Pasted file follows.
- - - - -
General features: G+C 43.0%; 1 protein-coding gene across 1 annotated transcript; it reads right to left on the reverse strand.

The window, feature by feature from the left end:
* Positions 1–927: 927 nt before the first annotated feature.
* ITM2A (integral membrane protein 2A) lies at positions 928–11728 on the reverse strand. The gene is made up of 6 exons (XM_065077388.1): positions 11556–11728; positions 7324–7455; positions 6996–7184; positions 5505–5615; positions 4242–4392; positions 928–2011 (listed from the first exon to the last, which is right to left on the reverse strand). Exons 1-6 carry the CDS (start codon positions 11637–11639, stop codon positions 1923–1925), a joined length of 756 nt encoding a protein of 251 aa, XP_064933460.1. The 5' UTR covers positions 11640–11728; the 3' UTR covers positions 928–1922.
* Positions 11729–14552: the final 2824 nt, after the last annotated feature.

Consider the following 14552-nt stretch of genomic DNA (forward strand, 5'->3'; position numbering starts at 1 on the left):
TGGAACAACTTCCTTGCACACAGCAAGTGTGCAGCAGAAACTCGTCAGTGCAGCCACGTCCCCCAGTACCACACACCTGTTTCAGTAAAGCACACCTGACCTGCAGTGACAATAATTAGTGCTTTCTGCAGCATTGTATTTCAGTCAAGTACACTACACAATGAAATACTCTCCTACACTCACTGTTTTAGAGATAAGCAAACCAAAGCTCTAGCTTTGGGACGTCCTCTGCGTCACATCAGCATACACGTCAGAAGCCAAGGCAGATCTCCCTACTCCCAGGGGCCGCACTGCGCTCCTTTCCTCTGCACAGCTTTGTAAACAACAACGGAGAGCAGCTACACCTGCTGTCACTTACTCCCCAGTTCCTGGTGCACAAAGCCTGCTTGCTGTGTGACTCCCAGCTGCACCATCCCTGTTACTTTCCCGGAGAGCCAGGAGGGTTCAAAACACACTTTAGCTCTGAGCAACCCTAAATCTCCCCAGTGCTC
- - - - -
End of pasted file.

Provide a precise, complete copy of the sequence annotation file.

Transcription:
General features: G+C 43.0%; 1 protein-coding gene across 1 annotated transcript; it reads right to left on the reverse strand.

The window, feature by feature from the left end:
* Positions 1–927: 927 nt before the first annotated feature.
* ITM2A (integral membrane protein 2A) lies at positions 928–11728 on the reverse strand. The gene is made up of 6 exons (XM_065077388.1): positions 11556–11728; positions 7324–7455; positions 6996–7184; positions 5505–5615; positions 4242–4392; positions 928–2011 (listed from the first exon to the last, which is right to left on the reverse strand). Exons 1-6 carry the CDS (start codon positions 11637–11639, stop codon positions 1923–1925), a joined length of 756 nt encoding a protein of 251 aa, XP_064933460.1. The 5' UTR covers positions 11640–11728; the 3' UTR covers positions 928–1922.
* Positions 11729–14552: the final 2824 nt, after the last annotated feature.

Consider the following 14552-nt stretch of genomic DNA (forward strand, 5'->3'; position numbering starts at 1 on the left):
TGGAACAACTTCCTTGCACACAGCAAGTGTGCAGCAGAAACTCGTCAGTGCAGCCACGTCCCCCAGTACCACACACCTGTTTCAGTAAAGCACACCTGACCTGCAGTGACAATAATTAGTGCTTTCTGCAGCATTGTATTTCAGTCAAGTACACTACACAATGAAATACTCTCCTACACTCACTGTTTTAGAGATAAGCAAACCAAAGCTCTAGCTTTGGGACGTCCTCTGCGTCACATCAGCATACACGTCAGAAGCCAAGGCAGATCTCCCTACTCCCAGGGGCCGCACTGCGCTCCTTTCCTCTGCACAGCTTTGTAAACAACAACGGAGAGCAGCTACACCTGCTGTCACTTACTCCCCAGTTCCTGGTGCACAAAGCCTGCTTGCTGTGTGACTCCCAGCTGCACCATCCCTGTTACTTTCCCGGAGAGCCAGGAGGGTTCAAAACACACTTTAGCTCTGAGCAACCCTAAATCTCCCCAGTGCTC